Paris

By Edward Rutherfurd

The Short Take:

Rutherfurd has departed somewhat from his typical James Michener style. This novel still traces fictional families in Paris from 1261 to 1968. However, the bulk of the book focuses on the period from 1875 through 1940. This provides a much more cohesive story line, but I was a bit disappointed not to have anything from Paris’ first millennial CE.

Why?

Rutherford certainly focused on an amazing time for France, with the building of the Statue of Liberty, the Eiffel Tower, the Impressionist artists, both World Wars, vast social changes, and more. ¬†There’s also certainly a lot to be said for having multiple chapters about just three generations of the various key families instead of continually skipping several generations ahead. My disappointment is purely personal, as the father back in time my historical fiction goes the better I like it.

In addition to the fictional families, ¬†genuine historical figures make their appearance, from Claude Monet to Gustave Eiffel to Charles de Gaulle, along with various French kings. The conflict between the aristocracy and everyone else, and the recurring attempts at revolution — successful and otherwise — were recurring themes. It appears that the tendency to march for change is something that runs deep in the Parisian spirit.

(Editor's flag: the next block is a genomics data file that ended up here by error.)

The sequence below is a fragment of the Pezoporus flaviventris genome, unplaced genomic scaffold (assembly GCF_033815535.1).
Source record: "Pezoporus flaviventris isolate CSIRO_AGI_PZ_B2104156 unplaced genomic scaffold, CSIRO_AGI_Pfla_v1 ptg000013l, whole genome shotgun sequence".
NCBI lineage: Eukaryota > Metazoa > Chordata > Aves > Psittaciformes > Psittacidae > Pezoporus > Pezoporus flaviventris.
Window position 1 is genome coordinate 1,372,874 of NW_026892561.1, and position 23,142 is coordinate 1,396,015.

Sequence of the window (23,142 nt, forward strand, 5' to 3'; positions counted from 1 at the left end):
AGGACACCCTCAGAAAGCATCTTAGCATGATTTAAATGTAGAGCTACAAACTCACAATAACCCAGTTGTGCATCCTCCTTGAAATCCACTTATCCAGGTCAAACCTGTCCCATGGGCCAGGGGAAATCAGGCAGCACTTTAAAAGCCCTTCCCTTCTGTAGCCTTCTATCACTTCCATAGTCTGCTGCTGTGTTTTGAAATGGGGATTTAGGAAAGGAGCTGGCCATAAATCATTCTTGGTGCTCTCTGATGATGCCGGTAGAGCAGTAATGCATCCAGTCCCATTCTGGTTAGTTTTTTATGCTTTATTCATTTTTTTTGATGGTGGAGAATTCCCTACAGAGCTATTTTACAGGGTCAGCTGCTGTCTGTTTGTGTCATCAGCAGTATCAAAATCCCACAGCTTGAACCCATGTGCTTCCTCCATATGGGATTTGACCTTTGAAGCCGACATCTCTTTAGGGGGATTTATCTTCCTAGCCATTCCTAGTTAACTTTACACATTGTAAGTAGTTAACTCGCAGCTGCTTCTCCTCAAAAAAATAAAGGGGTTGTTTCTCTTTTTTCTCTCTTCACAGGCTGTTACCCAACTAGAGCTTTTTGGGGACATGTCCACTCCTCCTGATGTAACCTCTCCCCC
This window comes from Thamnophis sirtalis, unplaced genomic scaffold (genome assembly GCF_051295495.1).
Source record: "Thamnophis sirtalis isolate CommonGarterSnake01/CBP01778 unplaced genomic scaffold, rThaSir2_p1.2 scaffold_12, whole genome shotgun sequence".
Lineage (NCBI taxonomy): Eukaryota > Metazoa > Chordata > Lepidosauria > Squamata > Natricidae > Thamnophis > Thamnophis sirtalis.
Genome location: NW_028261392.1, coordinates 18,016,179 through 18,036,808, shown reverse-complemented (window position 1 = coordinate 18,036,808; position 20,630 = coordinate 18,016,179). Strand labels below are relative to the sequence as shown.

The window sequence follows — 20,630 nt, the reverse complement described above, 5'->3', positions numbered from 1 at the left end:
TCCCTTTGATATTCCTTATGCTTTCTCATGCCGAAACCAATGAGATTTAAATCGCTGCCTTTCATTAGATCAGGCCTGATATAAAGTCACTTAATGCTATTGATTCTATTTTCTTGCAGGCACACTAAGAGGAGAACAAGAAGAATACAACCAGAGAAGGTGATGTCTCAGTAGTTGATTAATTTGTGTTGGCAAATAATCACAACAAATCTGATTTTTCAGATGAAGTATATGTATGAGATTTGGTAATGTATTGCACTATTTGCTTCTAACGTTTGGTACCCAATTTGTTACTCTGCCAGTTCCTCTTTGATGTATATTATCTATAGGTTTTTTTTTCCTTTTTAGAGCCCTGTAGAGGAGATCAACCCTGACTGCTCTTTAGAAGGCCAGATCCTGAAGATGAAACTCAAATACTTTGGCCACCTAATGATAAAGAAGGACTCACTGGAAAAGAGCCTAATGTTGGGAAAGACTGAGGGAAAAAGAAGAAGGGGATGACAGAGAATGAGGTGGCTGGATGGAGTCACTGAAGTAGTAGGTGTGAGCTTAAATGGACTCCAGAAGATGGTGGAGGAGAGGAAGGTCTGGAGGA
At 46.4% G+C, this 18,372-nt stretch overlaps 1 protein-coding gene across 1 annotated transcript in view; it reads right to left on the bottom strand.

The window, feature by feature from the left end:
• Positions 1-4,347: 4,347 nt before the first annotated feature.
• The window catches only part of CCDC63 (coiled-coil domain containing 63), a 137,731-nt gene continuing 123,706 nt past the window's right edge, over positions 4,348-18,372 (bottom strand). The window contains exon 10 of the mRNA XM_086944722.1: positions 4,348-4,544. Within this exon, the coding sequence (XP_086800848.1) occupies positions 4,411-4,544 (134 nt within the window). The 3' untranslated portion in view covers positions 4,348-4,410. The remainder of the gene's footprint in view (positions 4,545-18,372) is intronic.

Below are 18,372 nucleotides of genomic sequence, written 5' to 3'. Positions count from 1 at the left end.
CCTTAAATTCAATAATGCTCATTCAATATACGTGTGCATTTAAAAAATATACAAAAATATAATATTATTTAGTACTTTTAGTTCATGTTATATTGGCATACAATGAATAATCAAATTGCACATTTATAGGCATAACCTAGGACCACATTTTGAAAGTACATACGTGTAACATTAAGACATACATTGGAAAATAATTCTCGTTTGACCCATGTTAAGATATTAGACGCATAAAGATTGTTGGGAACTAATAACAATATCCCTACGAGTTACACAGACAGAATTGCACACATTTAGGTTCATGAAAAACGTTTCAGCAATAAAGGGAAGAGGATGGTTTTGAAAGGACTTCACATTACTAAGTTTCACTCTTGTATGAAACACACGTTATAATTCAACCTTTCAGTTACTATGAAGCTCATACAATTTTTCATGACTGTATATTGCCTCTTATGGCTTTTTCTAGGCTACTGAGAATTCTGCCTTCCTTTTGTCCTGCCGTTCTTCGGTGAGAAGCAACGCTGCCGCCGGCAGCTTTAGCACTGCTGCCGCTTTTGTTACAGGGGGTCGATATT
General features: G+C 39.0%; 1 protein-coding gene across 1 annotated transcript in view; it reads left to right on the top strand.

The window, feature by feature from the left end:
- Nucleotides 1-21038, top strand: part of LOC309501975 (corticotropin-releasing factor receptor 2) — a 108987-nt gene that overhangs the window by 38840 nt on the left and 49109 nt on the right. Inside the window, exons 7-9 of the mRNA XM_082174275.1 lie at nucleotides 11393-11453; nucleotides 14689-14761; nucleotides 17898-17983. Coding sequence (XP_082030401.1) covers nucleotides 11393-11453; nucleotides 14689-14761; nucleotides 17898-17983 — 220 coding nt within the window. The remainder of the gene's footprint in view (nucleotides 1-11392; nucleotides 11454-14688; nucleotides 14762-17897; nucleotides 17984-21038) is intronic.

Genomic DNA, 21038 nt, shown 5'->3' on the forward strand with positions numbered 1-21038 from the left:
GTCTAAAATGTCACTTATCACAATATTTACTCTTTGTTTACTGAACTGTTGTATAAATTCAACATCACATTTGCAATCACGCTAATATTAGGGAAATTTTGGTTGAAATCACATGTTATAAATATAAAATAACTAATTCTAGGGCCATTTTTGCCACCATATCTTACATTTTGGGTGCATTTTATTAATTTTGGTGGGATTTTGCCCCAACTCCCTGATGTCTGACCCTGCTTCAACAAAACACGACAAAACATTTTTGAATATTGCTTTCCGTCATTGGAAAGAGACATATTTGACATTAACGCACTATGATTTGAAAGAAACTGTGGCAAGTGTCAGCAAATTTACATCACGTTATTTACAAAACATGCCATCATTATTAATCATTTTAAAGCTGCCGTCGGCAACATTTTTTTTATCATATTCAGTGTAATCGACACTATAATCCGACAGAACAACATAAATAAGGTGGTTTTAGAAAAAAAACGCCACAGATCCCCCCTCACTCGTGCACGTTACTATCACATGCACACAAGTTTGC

Rutherford’s exploration of the attempts over time to create a more equitable, worker-run government was exceptionally interesting, particularly regarding the influence of Russia’s own Communist government (which often had a totally different agenda).

It was a good read. I just wanted it to go way back to the Romans, too.

A Little Plot:

The book is built around generations of several families: the aristocratic de Cygne’s, the rich merchant Blanchard’s, the hard-working Gascon’s, the socialist Le Sourd’s, the Jewish Jacob’s, and the Protestant Renard’s.

The usual inter-relations take place, fortunes rise and fall — or just keep rising. And Paris stays Paris — the actual star of this novel.

For more about Edward Rutherfurd and his books, click here.

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